File Sharing for Fun, Profit
Ask most Internet users about peer-to-peer (P2P) technology and they’ll tell you it’s for getting “whatever you want, for free, online,” whether that is their favorite music or the latest theatrical release or newest episode of a top reality show or even adult content.
This view, however, is as simplistic as saying, “there is only porn on the Internet.”
Indeed, the legitimate uses of today’s P2P technology go far beyond the unauthorized distribution of copyrighted material to include the use of the platform as a legal channel for rights-holders to distribute their wares to a broad audience. This savvy approach has tremendous costsaving advantages in regards to resources such as bandwidth, computing power and storage space — and these benefits escalate in value as demand for your files increase and as their size swells — perfect for large adult video files, for example.
By using a private tracker you may have more control; by using a public tracker, you can have increased distribution. In either case, what is important is what you distribute — carefully naming files and not being shy about the advertising payload you impose, can help leverage the benefits, as can be using alternative files, including zip files and PDFs.
According to Wikipedia, this is one of the major advantages of using P2P networks as it makes the setup and running costs very small for the original content distributor. “As nodes arrive and demand on the system increases, the total capacity of the system also increases, and the likelihood of failure decreases. If one peer on the network fails to function properly, the whole network is not compromised or damaged,” Wikipedia states, noting that this is in contrast to typical client-server architectures, where the clients only share their demands with the system, but not their resources.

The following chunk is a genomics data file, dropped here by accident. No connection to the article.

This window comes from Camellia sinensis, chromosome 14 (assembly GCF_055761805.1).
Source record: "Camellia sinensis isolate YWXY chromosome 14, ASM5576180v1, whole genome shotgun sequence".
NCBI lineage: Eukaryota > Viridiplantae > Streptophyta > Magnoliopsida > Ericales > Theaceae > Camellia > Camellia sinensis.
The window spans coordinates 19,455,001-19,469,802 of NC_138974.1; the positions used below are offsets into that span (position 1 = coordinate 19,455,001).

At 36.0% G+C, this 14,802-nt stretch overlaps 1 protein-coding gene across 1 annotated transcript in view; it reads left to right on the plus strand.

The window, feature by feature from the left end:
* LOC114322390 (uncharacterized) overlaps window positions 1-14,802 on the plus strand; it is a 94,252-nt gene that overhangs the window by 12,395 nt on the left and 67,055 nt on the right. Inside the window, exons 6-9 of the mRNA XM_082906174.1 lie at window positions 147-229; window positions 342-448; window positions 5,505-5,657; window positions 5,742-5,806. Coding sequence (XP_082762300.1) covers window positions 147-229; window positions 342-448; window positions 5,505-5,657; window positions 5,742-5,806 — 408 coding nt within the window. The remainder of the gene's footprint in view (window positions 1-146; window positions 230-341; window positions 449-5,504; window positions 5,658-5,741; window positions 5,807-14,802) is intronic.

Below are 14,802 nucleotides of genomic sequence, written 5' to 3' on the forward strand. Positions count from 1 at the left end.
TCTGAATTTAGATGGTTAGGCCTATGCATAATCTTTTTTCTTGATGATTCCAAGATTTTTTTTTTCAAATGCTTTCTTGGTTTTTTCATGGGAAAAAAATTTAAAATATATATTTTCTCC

“In this case, as more clients join the system, fewer resources are available to serve each client, and if the central server fails, the entire network is taken down,” Wikipedia adds. “The decentralized nature of P2P networks increases robustness because it removes the single point of failure that can be inherent in a client-server based system.”
Need another benefit? It’s easy with a Windows-based VPS and remote access tools.
There are a lot of factors in the equation that works best for you, but it’s nearly free to get started, easy to maintain and offers unique opportunities: for example, why not offer a discounted membership for P2P users, without access to your standard members area?
There is little downside to testing this approach.
Although somewhat dated, the Federal Trade Commission offers a free 16-page PDF, authored by Michael A. Einhorn, Ph.D., entitled, “Getting to Yes: How the Market Can Resolve Peer-to-Peer” on the FTC.gov site, that provides some thoughtful, lasting insights into the enduring value of this technology.